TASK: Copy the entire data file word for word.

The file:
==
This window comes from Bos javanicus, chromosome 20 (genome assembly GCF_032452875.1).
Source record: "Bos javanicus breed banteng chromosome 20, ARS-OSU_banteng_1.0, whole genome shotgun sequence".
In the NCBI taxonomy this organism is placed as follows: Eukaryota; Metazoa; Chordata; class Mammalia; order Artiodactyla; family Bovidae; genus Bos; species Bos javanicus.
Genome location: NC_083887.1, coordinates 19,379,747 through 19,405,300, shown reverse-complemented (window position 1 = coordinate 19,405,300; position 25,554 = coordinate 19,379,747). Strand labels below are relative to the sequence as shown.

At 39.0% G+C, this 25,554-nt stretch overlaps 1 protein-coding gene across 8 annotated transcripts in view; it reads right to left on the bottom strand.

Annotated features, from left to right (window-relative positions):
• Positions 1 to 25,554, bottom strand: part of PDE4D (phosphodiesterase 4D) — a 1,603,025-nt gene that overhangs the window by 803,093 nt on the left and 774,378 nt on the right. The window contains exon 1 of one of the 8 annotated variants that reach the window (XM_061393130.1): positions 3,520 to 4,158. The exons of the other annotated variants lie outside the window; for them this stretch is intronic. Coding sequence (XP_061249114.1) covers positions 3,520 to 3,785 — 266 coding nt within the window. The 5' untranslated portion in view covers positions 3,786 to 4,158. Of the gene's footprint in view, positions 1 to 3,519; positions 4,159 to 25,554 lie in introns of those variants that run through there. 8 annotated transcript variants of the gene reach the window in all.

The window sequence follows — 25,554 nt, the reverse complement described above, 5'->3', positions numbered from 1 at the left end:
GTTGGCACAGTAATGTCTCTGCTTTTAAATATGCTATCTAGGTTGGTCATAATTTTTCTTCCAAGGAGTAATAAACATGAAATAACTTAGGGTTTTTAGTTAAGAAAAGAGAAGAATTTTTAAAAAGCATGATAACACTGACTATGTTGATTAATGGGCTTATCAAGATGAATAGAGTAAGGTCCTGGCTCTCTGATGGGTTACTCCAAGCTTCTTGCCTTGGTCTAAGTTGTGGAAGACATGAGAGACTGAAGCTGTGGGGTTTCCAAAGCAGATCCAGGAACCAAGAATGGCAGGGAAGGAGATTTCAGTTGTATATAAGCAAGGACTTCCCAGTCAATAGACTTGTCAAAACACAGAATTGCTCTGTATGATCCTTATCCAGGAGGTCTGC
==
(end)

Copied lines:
This window comes from Bos javanicus, chromosome 20 (genome assembly GCF_032452875.1).
Source record: "Bos javanicus breed banteng chromosome 20, ARS-OSU_banteng_1.0, whole genome shotgun sequence".
In the NCBI taxonomy this organism is placed as follows: Eukaryota; Metazoa; Chordata; class Mammalia; order Artiodactyla; family Bovidae; genus Bos; species Bos javanicus.
Genome location: NC_083887.1, coordinates 19,379,747 through 19,405,300, shown reverse-complemented (window position 1 = coordinate 19,405,300; position 25,554 = coordinate 19,379,747). Strand labels below are relative to the sequence as shown.

At 39.0% G+C, this 25,554-nt stretch overlaps 1 protein-coding gene across 8 annotated transcripts in view; it reads right to left on the bottom strand.

Annotated features, from left to right (window-relative positions):
• Positions 1 to 25,554, bottom strand: part of PDE4D (phosphodiesterase 4D) — a 1,603,025-nt gene that overhangs the window by 803,093 nt on the left and 774,378 nt on the right. The window contains exon 1 of one of the 8 annotated variants that reach the window (XM_061393130.1): positions 3,520 to 4,158. The exons of the other annotated variants lie outside the window; for them this stretch is intronic. Coding sequence (XP_061249114.1) covers positions 3,520 to 3,785 — 266 coding nt within the window. The 5' untranslated portion in view covers positions 3,786 to 4,158. Of the gene's footprint in view, positions 1 to 3,519; positions 4,159 to 25,554 lie in introns of those variants that run through there. 8 annotated transcript variants of the gene reach the window in all.

The window sequence follows — 25,554 nt, the reverse complement described above, 5'->3', positions numbered from 1 at the left end:
GTTGGCACAGTAATGTCTCTGCTTTTAAATATGCTATCTAGGTTGGTCATAATTTTTCTTCCAAGGAGTAATAAACATGAAATAACTTAGGGTTTTTAGTTAAGAAAAGAGAAGAATTTTTAAAAAGCATGATAACACTGACTATGTTGATTAATGGGCTTATCAAGATGAATAGAGTAAGGTCCTGGCTCTCTGATGGGTTACTCCAAGCTTCTTGCCTTGGTCTAAGTTGTGGAAGACATGAGAGACTGAAGCTGTGGGGTTTCCAAAGCAGATCCAGGAACCAAGAATGGCAGGGAAGGAGATTTCAGTTGTATATAAGCAAGGACTTCCCAGTCAATAGACTTGTCAAAACACAGAATTGCTCTGTATGATCCTTATCCAGGAGGTCTGC